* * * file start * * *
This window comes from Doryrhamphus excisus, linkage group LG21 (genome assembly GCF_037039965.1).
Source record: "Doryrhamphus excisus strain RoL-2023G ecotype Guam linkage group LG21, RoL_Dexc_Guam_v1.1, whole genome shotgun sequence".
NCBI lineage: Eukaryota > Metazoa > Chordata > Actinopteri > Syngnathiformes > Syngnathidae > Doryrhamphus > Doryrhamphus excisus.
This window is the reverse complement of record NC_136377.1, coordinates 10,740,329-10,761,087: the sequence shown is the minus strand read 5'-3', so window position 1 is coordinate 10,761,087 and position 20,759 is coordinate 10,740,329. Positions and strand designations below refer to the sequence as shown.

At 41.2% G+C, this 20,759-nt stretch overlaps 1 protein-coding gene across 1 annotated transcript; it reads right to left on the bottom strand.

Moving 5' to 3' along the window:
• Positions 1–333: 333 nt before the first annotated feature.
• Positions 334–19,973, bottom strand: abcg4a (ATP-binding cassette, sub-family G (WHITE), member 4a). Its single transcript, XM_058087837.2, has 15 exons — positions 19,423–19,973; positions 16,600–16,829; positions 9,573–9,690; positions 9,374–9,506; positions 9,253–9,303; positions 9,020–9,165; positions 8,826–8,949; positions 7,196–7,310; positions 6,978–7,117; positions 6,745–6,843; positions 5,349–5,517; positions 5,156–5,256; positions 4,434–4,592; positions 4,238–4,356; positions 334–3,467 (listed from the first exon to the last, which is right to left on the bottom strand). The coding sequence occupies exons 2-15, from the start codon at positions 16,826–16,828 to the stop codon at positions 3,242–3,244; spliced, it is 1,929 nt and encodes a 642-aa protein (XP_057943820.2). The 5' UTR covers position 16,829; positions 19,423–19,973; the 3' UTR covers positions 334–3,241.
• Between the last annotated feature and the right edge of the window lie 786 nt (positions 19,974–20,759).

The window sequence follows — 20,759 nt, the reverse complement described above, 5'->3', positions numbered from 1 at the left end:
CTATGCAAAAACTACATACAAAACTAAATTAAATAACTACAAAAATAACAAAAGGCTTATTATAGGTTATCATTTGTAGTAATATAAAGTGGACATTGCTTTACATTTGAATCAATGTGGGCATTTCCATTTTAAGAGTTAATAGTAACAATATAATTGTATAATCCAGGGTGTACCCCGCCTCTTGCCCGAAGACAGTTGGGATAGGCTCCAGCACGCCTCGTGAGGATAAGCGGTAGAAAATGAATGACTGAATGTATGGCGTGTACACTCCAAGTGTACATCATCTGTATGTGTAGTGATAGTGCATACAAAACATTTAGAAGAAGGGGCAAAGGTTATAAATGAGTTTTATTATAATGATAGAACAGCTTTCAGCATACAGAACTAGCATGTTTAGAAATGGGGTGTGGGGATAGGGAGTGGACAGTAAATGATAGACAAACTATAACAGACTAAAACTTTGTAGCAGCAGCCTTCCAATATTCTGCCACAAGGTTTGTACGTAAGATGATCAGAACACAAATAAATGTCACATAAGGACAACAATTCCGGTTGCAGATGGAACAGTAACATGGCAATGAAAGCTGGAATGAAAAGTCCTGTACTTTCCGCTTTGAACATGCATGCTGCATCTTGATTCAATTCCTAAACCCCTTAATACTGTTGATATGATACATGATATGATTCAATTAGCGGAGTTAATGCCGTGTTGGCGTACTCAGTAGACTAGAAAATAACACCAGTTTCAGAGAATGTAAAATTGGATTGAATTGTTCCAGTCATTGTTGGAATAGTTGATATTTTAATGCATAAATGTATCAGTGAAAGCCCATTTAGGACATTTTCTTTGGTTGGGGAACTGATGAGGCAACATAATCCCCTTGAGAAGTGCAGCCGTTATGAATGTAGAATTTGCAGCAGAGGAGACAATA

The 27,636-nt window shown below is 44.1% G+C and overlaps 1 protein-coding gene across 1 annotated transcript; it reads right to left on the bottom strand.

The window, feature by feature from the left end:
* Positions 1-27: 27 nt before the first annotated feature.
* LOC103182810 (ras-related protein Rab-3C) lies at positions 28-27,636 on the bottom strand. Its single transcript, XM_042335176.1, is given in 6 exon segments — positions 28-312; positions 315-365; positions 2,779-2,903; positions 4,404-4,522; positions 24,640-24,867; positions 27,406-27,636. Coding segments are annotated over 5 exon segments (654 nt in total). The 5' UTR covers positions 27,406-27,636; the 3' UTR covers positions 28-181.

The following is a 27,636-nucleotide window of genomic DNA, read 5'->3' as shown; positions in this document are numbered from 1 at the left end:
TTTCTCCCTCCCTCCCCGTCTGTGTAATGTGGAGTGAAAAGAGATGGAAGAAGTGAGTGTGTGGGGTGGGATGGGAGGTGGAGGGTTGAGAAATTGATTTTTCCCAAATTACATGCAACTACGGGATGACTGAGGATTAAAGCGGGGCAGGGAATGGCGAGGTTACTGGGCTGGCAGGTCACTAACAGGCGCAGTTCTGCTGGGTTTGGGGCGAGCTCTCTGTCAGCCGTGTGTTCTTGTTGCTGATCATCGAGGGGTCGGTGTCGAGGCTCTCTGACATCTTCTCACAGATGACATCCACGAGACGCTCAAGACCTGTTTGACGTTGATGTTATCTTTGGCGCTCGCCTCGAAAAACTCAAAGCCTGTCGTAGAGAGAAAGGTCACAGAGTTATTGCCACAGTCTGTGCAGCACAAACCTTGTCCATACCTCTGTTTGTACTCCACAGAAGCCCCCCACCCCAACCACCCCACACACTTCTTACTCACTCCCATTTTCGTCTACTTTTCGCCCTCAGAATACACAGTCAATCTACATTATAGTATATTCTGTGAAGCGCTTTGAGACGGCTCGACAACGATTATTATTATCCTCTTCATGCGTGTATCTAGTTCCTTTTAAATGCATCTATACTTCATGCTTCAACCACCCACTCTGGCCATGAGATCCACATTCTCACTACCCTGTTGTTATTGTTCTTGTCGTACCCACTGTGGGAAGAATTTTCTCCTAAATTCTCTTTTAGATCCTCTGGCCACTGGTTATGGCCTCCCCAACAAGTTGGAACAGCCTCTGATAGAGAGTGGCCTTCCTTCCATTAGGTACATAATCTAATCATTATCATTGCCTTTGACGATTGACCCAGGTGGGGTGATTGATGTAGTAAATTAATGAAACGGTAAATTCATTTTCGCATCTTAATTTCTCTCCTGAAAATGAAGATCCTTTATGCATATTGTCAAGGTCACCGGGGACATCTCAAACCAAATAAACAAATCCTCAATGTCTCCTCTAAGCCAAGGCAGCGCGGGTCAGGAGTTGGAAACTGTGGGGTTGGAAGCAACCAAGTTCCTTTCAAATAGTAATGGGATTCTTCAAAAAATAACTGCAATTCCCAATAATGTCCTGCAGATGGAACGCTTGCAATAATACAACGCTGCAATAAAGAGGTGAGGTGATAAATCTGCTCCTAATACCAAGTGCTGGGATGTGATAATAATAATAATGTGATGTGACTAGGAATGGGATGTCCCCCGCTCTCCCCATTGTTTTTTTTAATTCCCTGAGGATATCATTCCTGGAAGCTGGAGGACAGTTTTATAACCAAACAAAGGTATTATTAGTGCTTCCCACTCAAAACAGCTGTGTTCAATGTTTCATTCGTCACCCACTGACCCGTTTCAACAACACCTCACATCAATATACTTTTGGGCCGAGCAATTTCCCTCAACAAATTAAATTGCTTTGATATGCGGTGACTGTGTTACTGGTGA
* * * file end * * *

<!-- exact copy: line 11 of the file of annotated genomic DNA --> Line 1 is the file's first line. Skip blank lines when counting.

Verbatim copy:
CTATGCAAAAACTACATACAAAACTAAATTAAATAACTACAAAAATAACAAAAGGCTTATTATAGGTTATCATTTGTAGTAATATAAAGTGGACATTGCTTTACATTTGAATCAATGTGGGCATTTCCATTTTAAGAGTTAATAGTAACAATATAATTGTATAATCCAGGGTGTACCCCGCCTCTTGCCCGAAGACAGTTGGGATAGGCTCCAGCACGCCTCGTGAGGATAAGCGGTAGAAAATGAATGACTGAATGTATGGCGTGTACACTCCAAGTGTACATCATCTGTATGTGTAGTGATAGTGCATACAAAACATTTAGAAGAAGGGGCAAAGGTTATAAATGAGTTTTATTATAATGATAGAACAGCTTTCAGCATACAGAACTAGCATGTTTAGAAATGGGGTGTGGGGATAGGGAGTGGACAGTAAATGATAGACAAACTATAACAGACTAAAACTTTGTAGCAGCAGCCTTCCAATATTCTGCCACAAGGTTTGTACGTAAGATGATCAGAACACAAATAAATGTCACATAAGGACAACAATTCCGGTTGCAGATGGAACAGTAACATGGCAATGAAAGCTGGAATGAAAAGTCCTGTACTTTCCGCTTTGAACATGCATGCTGCATCTTGATTCAATTCCTAAACCCCTTAATACTGTTGATATGATACATGATATGATTCAATTAGCGGAGTTAATGCCGTGTTGGCGTACTCAGTAGACTAGAAAATAACACCAGTTTCAGAGAATGTAAAATTGGATTGAATTGTTCCAGTCATTGTTGGAATAGTTGATATTTTAATGCATAAATGTATCAGTGAAAGCCCATTTAGGACATTTTCTTTGGTTGGGGAACTGATGAGGCAACATAATCCCCTTGAGAAGTGCAGCCGTTATGAATGTAGAATTTGCAGCAGAGGAGACAATA